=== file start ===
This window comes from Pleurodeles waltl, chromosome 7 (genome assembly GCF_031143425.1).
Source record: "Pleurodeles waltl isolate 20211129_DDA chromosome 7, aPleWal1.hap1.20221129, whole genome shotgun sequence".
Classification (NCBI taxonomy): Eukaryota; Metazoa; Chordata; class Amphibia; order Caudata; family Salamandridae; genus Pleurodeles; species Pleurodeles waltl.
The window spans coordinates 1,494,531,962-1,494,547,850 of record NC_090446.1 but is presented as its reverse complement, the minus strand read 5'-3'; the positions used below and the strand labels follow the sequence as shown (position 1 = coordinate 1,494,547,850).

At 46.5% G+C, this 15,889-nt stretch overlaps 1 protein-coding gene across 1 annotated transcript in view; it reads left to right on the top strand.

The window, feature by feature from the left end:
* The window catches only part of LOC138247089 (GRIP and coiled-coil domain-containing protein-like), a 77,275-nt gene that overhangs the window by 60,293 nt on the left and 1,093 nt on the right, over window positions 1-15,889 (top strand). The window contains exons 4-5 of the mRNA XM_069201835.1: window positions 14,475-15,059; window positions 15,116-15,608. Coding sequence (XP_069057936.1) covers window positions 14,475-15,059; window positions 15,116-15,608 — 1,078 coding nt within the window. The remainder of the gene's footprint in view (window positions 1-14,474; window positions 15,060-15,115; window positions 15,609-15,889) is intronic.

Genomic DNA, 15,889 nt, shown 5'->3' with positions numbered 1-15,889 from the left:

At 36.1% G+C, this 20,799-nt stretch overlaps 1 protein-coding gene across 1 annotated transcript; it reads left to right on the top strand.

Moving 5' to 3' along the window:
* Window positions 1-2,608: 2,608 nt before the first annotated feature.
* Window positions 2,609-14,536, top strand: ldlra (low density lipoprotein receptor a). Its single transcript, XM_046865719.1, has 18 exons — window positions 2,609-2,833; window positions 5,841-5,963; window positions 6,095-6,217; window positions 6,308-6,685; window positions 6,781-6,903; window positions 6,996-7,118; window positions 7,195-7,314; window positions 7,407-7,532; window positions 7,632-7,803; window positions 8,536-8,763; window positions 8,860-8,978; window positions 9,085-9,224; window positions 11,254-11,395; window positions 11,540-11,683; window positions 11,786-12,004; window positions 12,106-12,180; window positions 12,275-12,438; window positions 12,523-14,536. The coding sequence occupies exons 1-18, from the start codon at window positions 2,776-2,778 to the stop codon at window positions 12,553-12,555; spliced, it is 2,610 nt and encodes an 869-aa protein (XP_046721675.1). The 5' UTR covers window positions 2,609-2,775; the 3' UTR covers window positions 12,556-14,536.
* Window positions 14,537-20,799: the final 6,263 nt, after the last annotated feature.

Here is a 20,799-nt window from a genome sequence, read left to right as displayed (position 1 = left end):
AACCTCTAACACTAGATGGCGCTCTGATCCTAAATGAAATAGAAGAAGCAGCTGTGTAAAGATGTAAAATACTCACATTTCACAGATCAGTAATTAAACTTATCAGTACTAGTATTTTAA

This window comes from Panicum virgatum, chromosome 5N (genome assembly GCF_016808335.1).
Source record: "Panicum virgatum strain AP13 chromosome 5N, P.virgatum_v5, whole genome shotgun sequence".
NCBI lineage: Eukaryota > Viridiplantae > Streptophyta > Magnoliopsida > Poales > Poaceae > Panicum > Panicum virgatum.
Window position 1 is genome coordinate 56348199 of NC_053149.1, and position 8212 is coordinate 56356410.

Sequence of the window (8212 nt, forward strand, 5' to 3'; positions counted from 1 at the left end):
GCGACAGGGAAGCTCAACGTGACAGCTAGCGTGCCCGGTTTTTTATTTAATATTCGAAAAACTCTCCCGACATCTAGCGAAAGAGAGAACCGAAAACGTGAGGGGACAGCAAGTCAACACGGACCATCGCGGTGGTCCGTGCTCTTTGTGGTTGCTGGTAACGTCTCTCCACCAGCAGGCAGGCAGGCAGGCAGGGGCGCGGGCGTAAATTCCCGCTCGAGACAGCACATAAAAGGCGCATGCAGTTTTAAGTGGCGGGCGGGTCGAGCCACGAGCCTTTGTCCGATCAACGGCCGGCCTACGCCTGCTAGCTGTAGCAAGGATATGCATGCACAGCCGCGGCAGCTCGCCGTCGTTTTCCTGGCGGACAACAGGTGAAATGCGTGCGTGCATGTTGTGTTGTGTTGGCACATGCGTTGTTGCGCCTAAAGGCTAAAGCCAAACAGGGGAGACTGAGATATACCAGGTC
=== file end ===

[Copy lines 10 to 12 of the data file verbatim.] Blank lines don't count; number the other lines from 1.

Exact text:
Moving 5' to 3' along the window:
* Window positions 1-2,608: 2,608 nt before the first annotated feature.
* Window positions 2,609-14,536, top strand: ldlra (low density lipoprotein receptor a). Its single transcript, XM_046865719.1, has 18 exons — window positions 2,609-2,833; window positions 5,841-5,963; window positions 6,095-6,217; window positions 6,308-6,685; window positions 6,781-6,903; window positions 6,996-7,118; window positions 7,195-7,314; window positions 7,407-7,532; window positions 7,632-7,803; window positions 8,536-8,763; window positions 8,860-8,978; window positions 9,085-9,224; window positions 11,254-11,395; window positions 11,540-11,683; window positions 11,786-12,004; window positions 12,106-12,180; window positions 12,275-12,438; window positions 12,523-14,536. The coding sequence occupies exons 1-18, from the start codon at window positions 2,776-2,778 to the stop codon at window positions 12,553-12,555; spliced, it is 2,610 nt and encodes an 869-aa protein (XP_046721675.1). The 5' UTR covers window positions 2,609-2,775; the 3' UTR covers window positions 12,556-14,536.